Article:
Night. Moody, deep and dark. Sometimes scary. Always interesting. That’s one of my favorite times of day to work aside from the ends of the day.
Working at night means that you can hide some imperfections. You can build in the shadows. Pools of light become subjects in themselves. Trees often become silvery in the winter.
On the other hand, daytime photography assures you of a good exposure, especially if the light falls on the front of the subject. But, to my way of thinking, high noon daylight images are boring.
There I said it. Boring.
I started thinking about this when a friend said, in the comments, that my pictures are different. My writing above sort of explains why.
For many photographers my ways of working are just suggestions. For me, they are rules. I try to live by them religiously. That’s why some of you like what you see.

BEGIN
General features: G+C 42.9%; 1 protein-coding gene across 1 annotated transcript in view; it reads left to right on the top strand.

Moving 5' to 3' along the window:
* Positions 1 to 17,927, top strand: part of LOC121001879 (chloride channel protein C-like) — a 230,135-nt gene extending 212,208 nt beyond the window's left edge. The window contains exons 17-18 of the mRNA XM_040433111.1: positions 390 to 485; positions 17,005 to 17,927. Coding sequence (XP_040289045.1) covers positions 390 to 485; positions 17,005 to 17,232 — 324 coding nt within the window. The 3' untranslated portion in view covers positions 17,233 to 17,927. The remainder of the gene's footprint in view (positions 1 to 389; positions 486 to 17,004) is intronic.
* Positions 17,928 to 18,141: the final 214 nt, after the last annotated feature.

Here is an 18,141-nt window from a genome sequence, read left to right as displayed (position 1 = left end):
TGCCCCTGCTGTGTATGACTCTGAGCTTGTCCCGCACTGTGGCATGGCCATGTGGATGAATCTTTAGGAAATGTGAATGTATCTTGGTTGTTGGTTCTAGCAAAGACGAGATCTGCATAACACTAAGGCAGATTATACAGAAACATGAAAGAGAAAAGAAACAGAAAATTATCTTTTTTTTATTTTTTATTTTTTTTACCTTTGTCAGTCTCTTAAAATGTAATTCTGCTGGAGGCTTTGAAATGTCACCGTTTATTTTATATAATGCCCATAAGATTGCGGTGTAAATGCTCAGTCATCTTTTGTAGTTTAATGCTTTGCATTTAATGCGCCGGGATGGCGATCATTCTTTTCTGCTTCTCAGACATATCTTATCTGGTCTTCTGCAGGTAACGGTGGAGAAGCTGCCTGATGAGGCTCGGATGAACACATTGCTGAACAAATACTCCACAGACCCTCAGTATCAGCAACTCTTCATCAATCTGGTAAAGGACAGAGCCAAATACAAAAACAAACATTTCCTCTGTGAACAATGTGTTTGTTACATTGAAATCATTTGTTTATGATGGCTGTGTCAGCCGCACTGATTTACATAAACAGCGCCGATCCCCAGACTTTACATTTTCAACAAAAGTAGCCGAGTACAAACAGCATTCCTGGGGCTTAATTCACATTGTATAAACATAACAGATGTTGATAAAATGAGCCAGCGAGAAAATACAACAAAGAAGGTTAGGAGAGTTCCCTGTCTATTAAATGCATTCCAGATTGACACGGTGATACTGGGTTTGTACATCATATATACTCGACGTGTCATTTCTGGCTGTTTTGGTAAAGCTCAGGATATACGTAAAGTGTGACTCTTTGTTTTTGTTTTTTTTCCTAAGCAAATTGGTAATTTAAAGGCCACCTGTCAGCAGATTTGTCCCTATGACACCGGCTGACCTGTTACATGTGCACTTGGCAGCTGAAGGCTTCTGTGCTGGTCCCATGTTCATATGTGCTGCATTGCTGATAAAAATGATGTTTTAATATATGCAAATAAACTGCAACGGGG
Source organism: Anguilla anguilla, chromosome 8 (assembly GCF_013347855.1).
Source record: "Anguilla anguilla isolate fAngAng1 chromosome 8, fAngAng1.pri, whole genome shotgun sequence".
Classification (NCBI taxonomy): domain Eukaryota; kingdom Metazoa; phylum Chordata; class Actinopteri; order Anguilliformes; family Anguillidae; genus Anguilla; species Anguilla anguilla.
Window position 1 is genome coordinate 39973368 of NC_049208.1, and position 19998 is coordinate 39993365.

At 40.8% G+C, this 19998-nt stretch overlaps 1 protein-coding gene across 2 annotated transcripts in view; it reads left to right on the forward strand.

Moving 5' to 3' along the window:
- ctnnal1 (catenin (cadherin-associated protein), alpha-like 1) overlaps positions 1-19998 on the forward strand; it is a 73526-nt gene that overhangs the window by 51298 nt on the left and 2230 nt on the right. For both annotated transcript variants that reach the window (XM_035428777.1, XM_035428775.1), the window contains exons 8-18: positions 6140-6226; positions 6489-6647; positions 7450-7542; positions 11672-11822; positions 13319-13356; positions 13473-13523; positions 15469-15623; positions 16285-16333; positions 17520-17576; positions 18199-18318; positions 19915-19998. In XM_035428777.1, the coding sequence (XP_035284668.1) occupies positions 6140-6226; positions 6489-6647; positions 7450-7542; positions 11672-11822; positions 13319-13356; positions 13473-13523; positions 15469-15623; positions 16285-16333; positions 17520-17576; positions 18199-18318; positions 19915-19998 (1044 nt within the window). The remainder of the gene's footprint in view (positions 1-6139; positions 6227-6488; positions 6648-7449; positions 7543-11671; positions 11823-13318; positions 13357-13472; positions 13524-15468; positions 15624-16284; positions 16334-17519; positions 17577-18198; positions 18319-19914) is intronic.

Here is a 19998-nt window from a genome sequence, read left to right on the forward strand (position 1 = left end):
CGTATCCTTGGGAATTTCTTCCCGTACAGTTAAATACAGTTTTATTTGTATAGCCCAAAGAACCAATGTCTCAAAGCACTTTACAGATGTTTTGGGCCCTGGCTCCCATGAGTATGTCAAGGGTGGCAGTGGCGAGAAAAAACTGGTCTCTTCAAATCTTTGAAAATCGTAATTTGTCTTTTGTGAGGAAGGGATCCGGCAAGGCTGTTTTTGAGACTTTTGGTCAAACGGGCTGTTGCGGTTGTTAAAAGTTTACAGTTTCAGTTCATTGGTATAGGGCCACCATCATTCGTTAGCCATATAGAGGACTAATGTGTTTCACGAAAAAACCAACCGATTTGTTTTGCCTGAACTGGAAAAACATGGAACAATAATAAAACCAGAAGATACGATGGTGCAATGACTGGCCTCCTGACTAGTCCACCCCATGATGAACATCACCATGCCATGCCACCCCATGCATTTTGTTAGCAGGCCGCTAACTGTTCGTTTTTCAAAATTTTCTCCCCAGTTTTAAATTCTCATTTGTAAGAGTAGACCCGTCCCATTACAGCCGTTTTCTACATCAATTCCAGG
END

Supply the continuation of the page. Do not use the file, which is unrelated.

Sometimes this is an issue. I miss dinners, at least at traditional times. I get up too early, which means that I need a nap. Sometimes, I stay up too late chasing the night.
That’s all in a day’s work. I suppose. Everyone here is used to it, so it’s not a big deal. I’ll hear about it in no uncertain terms if it is.
I’ll explain how I made this image in the other column, where that stuff belongs.
Stay safe. Stay Strong. Stay mighty. Wear your mask. Wash your hands. Keep your distance. Get your vaccine. Look after each other. Look up from the dirt to the stars.
Mystical trees. Or, something like that. The bigger this picture gets, the worse the trees look.
Perfection is for angels.
This is a layered picture. But all three scenes were made at the same time of day.
Trust me. I tried to cheat. It wouldn’t work.
There is a base picture that doesn’t show up to your eye. It gives the sky depth. There is the sky and there are the trees. I think I reduced the mid-tones a little too much. If you are wondering, the mid-tones are in the trees.
Once the layers were assembled, I set to work tinkering. In this case tinkering means to balance out the layers so they don’t look like layers.
I added a touch of color, but that was it. Too much color and the picture turned atomic. Not enough and the picture became monochromatic.
That’s what I did.
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